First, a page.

A sense of humor can be a gift from God. It can also be taught. Almost every baby I’ve ever met had some sense of the funny and the silly.
Being playful certainly helps develop that sense of whimsy. When my grandson Mac was about nine months old, he was sitting in his highchair with his sippy cup. He set the cup on the tray and carefully pushed it forward with a twinkle in his eye. I saw this and carefully pushed the cup back. Mac laughed with his whole body and then with one finger, pushed the cup toward me. We played this wonderful game for about ten minutes, pushing the sippy cup back and forth, laughing the entire time.
Believe me – children understand humor!
As kids get older, their sense of humor changes. Granddaughter Marie is deep into Knock-Knock jokes. What is even funnier is when she forgets the punch line of one joke and goes straight into the next one. Hysterical!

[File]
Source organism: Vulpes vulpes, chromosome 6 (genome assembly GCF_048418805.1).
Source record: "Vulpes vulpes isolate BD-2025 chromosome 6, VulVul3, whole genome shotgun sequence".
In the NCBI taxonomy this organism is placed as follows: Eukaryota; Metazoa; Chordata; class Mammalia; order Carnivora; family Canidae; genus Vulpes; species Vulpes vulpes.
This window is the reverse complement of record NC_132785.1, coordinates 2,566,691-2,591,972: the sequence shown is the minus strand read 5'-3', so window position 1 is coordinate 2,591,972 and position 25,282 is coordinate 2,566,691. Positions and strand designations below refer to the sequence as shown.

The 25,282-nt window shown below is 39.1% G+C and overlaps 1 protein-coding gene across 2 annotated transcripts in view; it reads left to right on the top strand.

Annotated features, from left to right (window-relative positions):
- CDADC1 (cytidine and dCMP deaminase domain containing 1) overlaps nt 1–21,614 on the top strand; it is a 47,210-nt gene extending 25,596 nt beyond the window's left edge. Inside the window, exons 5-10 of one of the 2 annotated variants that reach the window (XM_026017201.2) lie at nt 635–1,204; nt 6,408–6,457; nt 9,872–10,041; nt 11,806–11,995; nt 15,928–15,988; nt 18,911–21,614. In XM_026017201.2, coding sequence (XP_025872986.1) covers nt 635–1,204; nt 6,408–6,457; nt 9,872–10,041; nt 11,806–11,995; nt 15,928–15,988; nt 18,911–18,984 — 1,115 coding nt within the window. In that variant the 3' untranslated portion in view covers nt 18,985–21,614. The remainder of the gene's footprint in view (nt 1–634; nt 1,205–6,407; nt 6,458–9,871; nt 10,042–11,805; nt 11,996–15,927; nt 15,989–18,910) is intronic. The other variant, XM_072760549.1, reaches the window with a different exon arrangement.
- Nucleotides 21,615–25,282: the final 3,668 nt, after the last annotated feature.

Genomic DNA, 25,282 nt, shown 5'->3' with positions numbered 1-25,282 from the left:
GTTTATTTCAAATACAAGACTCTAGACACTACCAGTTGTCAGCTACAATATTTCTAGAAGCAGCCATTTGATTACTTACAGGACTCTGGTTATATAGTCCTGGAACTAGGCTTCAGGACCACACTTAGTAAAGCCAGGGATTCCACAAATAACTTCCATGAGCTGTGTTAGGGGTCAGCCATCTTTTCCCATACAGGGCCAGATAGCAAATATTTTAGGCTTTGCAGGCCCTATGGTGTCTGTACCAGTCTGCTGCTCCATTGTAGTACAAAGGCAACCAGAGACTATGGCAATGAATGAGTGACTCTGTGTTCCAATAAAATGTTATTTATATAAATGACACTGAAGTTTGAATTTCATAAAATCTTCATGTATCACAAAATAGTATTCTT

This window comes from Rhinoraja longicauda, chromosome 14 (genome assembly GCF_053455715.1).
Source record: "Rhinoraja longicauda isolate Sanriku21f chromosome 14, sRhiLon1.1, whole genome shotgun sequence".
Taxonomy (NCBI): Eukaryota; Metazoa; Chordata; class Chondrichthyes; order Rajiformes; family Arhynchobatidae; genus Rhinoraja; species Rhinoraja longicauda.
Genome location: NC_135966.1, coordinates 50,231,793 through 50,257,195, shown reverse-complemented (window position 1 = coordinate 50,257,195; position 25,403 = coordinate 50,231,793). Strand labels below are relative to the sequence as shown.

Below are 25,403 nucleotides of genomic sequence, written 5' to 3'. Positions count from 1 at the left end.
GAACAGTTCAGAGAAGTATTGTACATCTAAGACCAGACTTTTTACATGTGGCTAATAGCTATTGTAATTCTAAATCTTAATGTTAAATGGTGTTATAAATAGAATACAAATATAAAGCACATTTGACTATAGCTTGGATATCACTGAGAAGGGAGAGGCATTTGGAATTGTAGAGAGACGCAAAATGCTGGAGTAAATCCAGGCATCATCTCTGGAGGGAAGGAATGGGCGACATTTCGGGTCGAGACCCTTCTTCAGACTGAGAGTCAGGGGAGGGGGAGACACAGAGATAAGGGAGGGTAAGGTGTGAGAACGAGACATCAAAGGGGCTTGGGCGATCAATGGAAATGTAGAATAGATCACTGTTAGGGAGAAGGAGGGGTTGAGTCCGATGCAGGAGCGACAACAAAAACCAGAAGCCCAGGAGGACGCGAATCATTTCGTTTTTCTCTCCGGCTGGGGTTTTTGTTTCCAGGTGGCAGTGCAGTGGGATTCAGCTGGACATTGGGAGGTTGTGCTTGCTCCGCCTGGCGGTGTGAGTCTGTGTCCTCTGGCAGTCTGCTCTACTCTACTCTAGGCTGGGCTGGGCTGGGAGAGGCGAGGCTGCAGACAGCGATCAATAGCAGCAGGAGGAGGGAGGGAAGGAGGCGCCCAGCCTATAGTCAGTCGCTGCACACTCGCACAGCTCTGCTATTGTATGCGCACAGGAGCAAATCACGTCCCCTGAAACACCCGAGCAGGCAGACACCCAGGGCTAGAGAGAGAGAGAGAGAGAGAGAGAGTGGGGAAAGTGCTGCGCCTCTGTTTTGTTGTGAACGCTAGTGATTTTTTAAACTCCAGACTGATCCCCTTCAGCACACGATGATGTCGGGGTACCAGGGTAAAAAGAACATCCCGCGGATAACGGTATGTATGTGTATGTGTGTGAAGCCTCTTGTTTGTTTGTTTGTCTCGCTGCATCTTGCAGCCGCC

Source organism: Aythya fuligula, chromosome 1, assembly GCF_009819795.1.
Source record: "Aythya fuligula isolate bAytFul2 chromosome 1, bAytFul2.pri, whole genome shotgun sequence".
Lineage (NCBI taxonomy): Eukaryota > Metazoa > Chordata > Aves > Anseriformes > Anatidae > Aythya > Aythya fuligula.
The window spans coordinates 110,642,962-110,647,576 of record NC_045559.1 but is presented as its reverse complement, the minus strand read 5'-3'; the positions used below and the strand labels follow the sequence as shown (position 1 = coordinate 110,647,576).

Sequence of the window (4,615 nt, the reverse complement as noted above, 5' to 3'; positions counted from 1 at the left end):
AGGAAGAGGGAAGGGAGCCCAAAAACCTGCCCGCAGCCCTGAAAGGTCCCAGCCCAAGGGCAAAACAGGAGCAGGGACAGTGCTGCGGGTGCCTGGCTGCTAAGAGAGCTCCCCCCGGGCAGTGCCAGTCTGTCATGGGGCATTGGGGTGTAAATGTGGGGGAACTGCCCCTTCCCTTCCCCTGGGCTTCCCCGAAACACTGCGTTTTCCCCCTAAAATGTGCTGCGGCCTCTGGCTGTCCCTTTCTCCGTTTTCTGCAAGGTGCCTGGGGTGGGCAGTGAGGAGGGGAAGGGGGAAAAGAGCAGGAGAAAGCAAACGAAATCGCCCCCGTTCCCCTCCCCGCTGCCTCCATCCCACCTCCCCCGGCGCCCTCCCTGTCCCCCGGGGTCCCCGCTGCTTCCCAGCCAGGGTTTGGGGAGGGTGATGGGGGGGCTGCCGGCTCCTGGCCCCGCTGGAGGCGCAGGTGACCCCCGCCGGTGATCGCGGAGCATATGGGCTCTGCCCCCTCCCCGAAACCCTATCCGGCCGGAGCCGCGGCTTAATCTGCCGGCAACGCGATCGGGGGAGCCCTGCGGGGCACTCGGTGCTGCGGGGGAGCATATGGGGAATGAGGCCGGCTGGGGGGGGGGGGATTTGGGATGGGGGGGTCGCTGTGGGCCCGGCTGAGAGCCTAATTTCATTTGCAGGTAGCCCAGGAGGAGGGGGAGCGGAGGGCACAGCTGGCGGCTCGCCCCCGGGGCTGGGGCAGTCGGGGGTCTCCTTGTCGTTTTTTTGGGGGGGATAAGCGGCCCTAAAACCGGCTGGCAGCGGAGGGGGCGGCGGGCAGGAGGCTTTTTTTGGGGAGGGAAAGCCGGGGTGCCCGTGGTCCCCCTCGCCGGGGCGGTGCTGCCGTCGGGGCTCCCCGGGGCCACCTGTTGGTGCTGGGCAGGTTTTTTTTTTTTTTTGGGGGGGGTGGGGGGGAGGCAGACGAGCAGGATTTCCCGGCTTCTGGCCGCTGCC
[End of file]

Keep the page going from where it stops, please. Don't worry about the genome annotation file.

Then, of course, there is the period every child goes through when potty jokes and body parts are the funniest things going. Mostly this period is tolerated by adults rather than encouraged. But sometimes, I have to admit, the jokes can be funny and I can’t help but laugh.
Seeing the funny side of life is the best way to get through a day. The sillier, the better really. I can’t imagine a day in my life without laughter. Who could get through a good day, much less a bad day without some fun and joy? Not me, that’s for sure.
Letting children see you laugh and enjoy the little things around you is the best example ever. They learn more by what you do than by what you say. So I recommend you do both – talk about humor and demonstrate it.
Decide each day to see the humor in the world, laugh at the silly things and enjoy the whimsical.
Decide each day to be the best example of good humor to others, especially the little ones.
Decide each day to encourage the children to laugh and embrace their own unique sense of the humorous.
Decide each day to be happy!